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Gabrielle Giffords' Seat Would be Filled Through Special Election in the Event of Her Departure From Office

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As Congresswoman Gabrielle Giffords remains hospitalized and in critical condition after taking a bullet through the brain during Saturday's shooting spree in Tucson, it's unclear who will fill her seat in the U.S. House of Representatives if she's unable to finish her two-year term.

Should the congresswoman not be able to finish her term, here's what would go down:

While Giffords' seat could become open through resignation, or in the case of her death, the U.S. Constitution mandates that, in the case of a vacancy in the House, the only way to fill a seat is through an election in the district.

There is no specific provision for the presumed incapacitation of a sitting House member, although a procedure does exist to remove the congresswoman from her seat if she is unable to perform her duties.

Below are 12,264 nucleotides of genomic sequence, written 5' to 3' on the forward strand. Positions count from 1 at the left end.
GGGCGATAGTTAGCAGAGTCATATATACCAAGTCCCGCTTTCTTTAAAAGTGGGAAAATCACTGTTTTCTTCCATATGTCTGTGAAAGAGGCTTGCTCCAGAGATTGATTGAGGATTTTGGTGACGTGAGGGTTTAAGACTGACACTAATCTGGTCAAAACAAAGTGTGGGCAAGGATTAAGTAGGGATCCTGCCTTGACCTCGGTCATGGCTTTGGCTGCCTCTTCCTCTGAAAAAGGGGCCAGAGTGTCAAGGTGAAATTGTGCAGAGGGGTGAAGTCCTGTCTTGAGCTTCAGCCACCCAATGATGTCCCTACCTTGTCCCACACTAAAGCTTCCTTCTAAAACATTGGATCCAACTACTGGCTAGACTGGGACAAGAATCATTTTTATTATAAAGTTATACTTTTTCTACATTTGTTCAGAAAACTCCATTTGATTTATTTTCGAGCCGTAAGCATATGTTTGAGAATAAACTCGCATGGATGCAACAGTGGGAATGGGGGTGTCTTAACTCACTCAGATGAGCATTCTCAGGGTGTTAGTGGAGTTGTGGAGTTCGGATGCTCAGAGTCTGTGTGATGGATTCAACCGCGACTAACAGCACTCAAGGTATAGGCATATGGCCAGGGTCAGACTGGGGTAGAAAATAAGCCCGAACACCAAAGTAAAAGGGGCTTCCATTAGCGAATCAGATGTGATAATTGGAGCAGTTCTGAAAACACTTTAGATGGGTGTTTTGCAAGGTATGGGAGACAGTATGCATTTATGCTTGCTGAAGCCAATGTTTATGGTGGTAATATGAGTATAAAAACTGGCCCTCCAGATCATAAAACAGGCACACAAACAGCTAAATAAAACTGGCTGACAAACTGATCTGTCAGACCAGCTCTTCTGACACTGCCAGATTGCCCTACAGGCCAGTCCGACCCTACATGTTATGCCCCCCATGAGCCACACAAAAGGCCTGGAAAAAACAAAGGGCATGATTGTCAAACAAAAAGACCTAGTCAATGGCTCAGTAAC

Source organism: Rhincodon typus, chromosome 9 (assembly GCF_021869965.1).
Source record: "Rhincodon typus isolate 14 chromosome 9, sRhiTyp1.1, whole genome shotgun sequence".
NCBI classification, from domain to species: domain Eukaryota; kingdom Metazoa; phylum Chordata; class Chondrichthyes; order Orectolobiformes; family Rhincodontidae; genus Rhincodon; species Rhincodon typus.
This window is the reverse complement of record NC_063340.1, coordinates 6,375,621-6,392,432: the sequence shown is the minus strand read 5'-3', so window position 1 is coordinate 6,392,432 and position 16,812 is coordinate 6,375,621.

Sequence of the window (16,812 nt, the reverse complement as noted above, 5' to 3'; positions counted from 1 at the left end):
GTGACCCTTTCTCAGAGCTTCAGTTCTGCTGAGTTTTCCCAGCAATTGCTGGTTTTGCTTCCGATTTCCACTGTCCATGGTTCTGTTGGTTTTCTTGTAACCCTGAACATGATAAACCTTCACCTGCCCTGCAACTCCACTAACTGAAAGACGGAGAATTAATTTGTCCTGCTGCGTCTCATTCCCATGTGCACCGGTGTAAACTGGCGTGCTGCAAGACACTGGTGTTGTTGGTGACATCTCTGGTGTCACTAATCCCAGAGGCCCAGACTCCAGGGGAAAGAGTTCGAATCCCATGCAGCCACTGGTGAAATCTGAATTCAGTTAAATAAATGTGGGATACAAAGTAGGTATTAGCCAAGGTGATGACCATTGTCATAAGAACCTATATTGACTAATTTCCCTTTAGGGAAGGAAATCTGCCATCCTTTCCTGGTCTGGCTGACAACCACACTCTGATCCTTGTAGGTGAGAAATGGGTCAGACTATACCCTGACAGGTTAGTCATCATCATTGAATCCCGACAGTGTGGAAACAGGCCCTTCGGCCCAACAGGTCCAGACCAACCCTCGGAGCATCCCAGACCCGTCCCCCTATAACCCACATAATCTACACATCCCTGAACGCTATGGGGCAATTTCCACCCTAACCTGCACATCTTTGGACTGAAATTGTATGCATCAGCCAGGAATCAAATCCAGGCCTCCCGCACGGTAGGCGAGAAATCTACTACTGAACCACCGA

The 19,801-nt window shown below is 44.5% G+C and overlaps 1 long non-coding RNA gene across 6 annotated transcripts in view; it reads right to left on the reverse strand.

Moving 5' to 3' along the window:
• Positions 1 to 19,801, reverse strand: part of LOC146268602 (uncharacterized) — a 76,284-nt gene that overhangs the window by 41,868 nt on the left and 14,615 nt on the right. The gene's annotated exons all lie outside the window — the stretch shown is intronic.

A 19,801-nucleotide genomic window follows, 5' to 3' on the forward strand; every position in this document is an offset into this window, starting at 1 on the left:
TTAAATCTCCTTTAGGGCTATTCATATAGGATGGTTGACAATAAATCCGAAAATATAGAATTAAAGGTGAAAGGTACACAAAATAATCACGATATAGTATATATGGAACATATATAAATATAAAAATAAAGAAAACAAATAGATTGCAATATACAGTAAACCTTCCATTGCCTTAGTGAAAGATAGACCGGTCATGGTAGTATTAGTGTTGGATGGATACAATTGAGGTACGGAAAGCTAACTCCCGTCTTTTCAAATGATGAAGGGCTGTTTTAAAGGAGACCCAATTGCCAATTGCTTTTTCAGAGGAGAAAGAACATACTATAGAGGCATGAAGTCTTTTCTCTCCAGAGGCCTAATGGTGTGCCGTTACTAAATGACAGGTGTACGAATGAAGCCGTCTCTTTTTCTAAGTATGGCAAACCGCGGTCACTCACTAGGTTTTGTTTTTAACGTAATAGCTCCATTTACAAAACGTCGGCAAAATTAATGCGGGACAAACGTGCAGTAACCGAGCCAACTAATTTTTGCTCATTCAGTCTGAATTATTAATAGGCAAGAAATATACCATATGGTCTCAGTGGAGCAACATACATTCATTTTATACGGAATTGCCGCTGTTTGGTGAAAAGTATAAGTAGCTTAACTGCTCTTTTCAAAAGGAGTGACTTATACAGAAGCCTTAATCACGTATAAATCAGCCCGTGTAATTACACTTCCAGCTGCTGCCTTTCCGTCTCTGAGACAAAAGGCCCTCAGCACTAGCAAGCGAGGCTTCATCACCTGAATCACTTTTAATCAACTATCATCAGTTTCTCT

The only time this was performed was in 1981, when the House voted to declare Maryland Representative Gladys Spellman's seat vacant four months after she became comatose from a heart attack. She remained in a coma until her death in 1988.

In any circumstance in which Giffords' seat would become vacated, Governor Jan Brewer would be required to call a special election within 72 hours, which would follow the format of an actual election, including party nominations.

The newly elected representative would serve the remainder of Giffords' original term, which would last until 2012.

Giffords defeated Republican newcomer and Iraq war veteran Jesse Kelly by fewer than 4,000 votes in the November election, which may hint toward where that seat would land if it were vacated by the incumbent Giffords.

Until Giffords is gone or back, the congresswoman's staff can help constituents with information about legislation or casework, but nobody can vote in the House on her behalf.

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